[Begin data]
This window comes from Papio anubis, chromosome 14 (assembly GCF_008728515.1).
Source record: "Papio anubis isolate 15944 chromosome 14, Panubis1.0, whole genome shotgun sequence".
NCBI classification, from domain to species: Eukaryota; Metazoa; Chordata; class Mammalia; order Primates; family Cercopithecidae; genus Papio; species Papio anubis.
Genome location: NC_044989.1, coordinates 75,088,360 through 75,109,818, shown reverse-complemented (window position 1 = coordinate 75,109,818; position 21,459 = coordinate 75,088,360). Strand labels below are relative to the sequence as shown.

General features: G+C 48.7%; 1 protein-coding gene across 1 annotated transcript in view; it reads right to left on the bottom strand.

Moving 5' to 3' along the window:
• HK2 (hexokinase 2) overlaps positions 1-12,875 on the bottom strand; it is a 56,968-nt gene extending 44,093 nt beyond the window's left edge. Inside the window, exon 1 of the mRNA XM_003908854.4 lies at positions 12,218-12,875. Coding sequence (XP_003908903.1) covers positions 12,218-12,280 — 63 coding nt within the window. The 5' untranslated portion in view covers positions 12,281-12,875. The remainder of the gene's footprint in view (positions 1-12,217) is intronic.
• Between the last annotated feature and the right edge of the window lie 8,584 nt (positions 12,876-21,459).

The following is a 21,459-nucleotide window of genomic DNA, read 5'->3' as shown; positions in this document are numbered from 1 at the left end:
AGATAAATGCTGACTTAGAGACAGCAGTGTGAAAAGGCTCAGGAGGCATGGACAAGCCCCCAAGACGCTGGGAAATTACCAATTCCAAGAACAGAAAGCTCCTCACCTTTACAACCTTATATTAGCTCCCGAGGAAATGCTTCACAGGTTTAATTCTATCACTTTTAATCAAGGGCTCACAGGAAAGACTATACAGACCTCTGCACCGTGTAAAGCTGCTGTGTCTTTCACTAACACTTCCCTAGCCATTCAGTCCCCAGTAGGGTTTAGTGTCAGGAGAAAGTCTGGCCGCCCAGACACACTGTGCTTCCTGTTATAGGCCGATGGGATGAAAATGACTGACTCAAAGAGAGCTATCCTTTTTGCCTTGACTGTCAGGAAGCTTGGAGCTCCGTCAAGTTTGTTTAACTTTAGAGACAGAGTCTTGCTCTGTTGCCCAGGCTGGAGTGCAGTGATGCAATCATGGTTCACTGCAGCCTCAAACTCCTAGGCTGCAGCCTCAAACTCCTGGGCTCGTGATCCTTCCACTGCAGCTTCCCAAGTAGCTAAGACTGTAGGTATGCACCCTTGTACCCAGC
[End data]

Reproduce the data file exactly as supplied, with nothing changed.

This window comes from Papio anubis, chromosome 14 (assembly GCF_008728515.1).
Source record: "Papio anubis isolate 15944 chromosome 14, Panubis1.0, whole genome shotgun sequence".
NCBI classification, from domain to species: Eukaryota; Metazoa; Chordata; class Mammalia; order Primates; family Cercopithecidae; genus Papio; species Papio anubis.
Genome location: NC_044989.1, coordinates 75,088,360 through 75,109,818, shown reverse-complemented (window position 1 = coordinate 75,109,818; position 21,459 = coordinate 75,088,360). Strand labels below are relative to the sequence as shown.

General features: G+C 48.7%; 1 protein-coding gene across 1 annotated transcript in view; it reads right to left on the bottom strand.

Moving 5' to 3' along the window:
• HK2 (hexokinase 2) overlaps positions 1-12,875 on the bottom strand; it is a 56,968-nt gene extending 44,093 nt beyond the window's left edge. Inside the window, exon 1 of the mRNA XM_003908854.4 lies at positions 12,218-12,875. Coding sequence (XP_003908903.1) covers positions 12,218-12,280 — 63 coding nt within the window. The 5' untranslated portion in view covers positions 12,281-12,875. The remainder of the gene's footprint in view (positions 1-12,217) is intronic.
• Between the last annotated feature and the right edge of the window lie 8,584 nt (positions 12,876-21,459).

The following is a 21,459-nucleotide window of genomic DNA, read 5'->3' as shown; positions in this document are numbered from 1 at the left end:
AGATAAATGCTGACTTAGAGACAGCAGTGTGAAAAGGCTCAGGAGGCATGGACAAGCCCCCAAGACGCTGGGAAATTACCAATTCCAAGAACAGAAAGCTCCTCACCTTTACAACCTTATATTAGCTCCCGAGGAAATGCTTCACAGGTTTAATTCTATCACTTTTAATCAAGGGCTCACAGGAAAGACTATACAGACCTCTGCACCGTGTAAAGCTGCTGTGTCTTTCACTAACACTTCCCTAGCCATTCAGTCCCCAGTAGGGTTTAGTGTCAGGAGAAAGTCTGGCCGCCCAGACACACTGTGCTTCCTGTTATAGGCCGATGGGATGAAAATGACTGACTCAAAGAGAGCTATCCTTTTTGCCTTGACTGTCAGGAAGCTTGGAGCTCCGTCAAGTTTGTTTAACTTTAGAGACAGAGTCTTGCTCTGTTGCCCAGGCTGGAGTGCAGTGATGCAATCATGGTTCACTGCAGCCTCAAACTCCTAGGCTGCAGCCTCAAACTCCTGGGCTCGTGATCCTTCCACTGCAGCTTCCCAAGTAGCTAAGACTGTAGGTATGCACCCTTGTACCCAGC